I'll pause for a moment while you ponder all of the questions you have for why I would decide such a thing. Are you done? Okay. To be honest, my reasons were half experiment and half financial. I wanted to see if it was something I could do. I'm an Eagle Scout, so I ought to be able to live without a house, right? I wondered how hard it could be and what challenges I would face. If nothing else, it would make a heck of a story . . .

I also realized that in the grand scheme of things, I don't really own anything at this point in my life. The bank owns my car. Sallie Mae technically owns my degree. My clothes are pretty much worthless in the grand scheme of things. In all honesty, the only thing that I own that has a good resale value is my KitchenAid mixer. Wow. That's . . . pathetic. I have years of college education, and the only things I can claim in life are my mixer and my mountain of debt. How can I justify paying hundreds of dollars for rent when I don't even own my car? What part of that is living within my means?

We live in a society that has accepted and embraced personal debt to the point that our world economy is in doubt. In the wealthiest country in the world, the average adult has 12.7 credit accounts, our government can't even pass a budget, and I just want to be debt-free. I want my parents to be able to retire after spending their retirement putting my sister and me through school. I have ideas for great business ventures and inventions, and I want them to come to fruition. I want to make a difference to better this world beyond myself. I want the American Dream and I'm willing to fight for it - I just hope it's still attainable.

So, that's it. I'm homeless. It wasn't something I just jumped into, though. I planned and prepared a lot. I am still solving daily problems and making the lifestyle easier. It is for that reason that I write this blog. I wanted to share my experience and provide tips to others who, while they may not be so insane as to live in their car, just want to live a little smaller and dream a little bigger.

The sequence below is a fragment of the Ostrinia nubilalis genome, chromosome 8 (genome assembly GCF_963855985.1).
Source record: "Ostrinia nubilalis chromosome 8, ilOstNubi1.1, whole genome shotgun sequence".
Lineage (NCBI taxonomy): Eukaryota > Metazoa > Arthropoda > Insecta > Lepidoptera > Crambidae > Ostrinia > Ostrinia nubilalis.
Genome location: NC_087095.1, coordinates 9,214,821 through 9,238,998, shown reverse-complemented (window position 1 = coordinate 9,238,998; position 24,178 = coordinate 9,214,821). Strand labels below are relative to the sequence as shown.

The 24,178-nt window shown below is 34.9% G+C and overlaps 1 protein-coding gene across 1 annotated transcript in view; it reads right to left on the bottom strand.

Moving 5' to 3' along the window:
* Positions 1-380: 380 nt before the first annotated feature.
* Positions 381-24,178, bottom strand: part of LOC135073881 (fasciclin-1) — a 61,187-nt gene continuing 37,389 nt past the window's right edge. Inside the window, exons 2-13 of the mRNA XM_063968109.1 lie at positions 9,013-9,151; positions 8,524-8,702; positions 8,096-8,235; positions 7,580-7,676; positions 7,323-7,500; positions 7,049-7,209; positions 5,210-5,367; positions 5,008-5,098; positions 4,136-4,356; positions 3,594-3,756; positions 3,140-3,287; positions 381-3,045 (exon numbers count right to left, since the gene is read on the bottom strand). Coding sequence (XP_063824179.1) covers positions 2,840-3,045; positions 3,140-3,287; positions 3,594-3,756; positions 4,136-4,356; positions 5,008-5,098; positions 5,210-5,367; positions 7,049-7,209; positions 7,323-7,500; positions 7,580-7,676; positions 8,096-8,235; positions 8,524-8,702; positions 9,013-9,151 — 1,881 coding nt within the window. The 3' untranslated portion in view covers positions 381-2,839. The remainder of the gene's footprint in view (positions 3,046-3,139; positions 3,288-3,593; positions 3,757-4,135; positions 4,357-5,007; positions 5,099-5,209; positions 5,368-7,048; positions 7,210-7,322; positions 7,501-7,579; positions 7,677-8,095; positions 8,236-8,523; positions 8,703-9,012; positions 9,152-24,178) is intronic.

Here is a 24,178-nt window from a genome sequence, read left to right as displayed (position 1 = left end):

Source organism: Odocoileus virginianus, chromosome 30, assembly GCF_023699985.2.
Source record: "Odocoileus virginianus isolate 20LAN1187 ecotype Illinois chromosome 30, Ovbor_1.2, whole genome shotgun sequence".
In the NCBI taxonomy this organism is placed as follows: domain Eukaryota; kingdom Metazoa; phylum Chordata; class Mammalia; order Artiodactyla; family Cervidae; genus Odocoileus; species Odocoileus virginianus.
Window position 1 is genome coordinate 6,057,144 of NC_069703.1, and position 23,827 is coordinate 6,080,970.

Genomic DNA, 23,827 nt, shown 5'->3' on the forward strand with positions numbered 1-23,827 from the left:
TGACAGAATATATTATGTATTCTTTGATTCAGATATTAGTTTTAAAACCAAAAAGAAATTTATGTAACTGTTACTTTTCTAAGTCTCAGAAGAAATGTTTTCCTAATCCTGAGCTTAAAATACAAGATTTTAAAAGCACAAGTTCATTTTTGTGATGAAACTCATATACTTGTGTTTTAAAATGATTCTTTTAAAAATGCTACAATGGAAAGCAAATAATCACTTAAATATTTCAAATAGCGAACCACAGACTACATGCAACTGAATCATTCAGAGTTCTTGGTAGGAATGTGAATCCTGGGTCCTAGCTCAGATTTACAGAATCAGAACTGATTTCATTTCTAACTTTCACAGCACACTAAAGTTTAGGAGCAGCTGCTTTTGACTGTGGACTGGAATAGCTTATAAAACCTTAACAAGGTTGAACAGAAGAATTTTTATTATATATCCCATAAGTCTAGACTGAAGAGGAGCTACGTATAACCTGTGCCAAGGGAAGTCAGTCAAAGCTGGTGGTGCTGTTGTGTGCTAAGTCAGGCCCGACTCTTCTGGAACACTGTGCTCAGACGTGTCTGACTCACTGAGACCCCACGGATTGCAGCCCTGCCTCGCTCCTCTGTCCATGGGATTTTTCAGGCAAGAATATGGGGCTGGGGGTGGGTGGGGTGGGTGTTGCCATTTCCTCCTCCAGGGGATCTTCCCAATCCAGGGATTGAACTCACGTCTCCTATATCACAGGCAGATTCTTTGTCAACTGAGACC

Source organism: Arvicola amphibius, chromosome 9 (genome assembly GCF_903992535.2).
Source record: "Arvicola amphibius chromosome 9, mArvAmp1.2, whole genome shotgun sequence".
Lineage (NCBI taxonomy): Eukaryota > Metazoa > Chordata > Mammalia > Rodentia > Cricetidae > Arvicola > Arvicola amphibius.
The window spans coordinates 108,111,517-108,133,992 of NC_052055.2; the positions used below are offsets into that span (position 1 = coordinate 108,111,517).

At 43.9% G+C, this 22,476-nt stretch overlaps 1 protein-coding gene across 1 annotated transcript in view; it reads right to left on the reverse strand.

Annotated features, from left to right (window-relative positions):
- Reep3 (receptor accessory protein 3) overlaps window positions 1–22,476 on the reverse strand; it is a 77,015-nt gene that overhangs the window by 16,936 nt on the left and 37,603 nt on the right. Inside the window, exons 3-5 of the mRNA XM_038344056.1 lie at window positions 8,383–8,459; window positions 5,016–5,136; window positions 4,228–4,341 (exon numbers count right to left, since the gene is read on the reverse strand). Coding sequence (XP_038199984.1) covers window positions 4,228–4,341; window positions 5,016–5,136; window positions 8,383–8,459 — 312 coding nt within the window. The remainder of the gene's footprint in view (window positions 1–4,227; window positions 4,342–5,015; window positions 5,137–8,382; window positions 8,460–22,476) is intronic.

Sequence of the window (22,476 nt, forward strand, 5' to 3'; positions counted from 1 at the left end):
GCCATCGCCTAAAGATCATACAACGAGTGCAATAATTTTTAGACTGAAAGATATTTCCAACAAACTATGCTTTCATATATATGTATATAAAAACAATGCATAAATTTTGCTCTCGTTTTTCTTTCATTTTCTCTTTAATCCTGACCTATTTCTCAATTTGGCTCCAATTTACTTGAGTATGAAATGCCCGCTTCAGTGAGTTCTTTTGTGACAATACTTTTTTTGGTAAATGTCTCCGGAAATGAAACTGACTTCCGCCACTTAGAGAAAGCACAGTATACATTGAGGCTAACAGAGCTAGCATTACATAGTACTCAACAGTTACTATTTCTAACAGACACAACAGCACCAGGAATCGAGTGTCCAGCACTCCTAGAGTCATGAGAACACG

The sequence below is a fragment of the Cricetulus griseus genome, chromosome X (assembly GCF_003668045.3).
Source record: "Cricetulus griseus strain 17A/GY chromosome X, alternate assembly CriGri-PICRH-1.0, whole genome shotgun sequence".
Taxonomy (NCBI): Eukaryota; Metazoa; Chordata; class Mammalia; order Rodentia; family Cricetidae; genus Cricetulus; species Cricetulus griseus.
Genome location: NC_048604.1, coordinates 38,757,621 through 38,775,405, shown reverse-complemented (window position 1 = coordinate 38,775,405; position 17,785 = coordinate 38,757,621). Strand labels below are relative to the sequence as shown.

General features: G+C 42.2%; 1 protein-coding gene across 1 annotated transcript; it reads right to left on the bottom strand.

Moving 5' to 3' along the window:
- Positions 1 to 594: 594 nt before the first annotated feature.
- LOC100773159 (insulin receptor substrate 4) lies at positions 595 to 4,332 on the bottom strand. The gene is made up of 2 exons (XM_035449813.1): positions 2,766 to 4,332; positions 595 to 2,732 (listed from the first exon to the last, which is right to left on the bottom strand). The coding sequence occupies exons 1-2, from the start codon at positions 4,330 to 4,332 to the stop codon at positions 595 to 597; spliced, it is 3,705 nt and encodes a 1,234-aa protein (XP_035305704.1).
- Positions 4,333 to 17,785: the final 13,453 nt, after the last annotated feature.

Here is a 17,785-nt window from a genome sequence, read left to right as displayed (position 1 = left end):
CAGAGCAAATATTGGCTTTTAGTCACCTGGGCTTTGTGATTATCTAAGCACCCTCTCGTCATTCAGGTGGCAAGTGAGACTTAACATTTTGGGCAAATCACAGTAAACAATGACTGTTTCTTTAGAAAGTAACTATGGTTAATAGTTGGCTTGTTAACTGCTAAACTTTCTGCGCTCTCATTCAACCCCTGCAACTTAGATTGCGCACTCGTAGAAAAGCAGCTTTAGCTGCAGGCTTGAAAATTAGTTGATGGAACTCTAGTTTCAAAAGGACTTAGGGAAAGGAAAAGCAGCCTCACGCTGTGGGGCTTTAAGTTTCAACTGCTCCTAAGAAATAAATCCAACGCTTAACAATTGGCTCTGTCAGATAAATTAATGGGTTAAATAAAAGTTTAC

I want to end by saying that in no way am I intending to take away from those who truly are homeless and who must live on the streets, but not by choice. There is still a need for compassion and aid to such people, and I don't want to belittle that in any way. Perhaps my experiences will somehow help them, as well.

I dedicate this blog to George Alvin Waldorf, my great-grandfather, who provides the pseudonym for this blog. He was the cheapest penny-pincher who ever lived, but he lived a long, rich, and incredible life. It wasn't until after his death that we realized that he had managed to squirrel away a million dollars as a high-school physics teacher, a portion of which he left to my family for our education.

Thank you for teaching me the true meaning of wealth, Grandpa. In memory of George Alvin Waldorf, October 10, 1900 - August 17, 1995.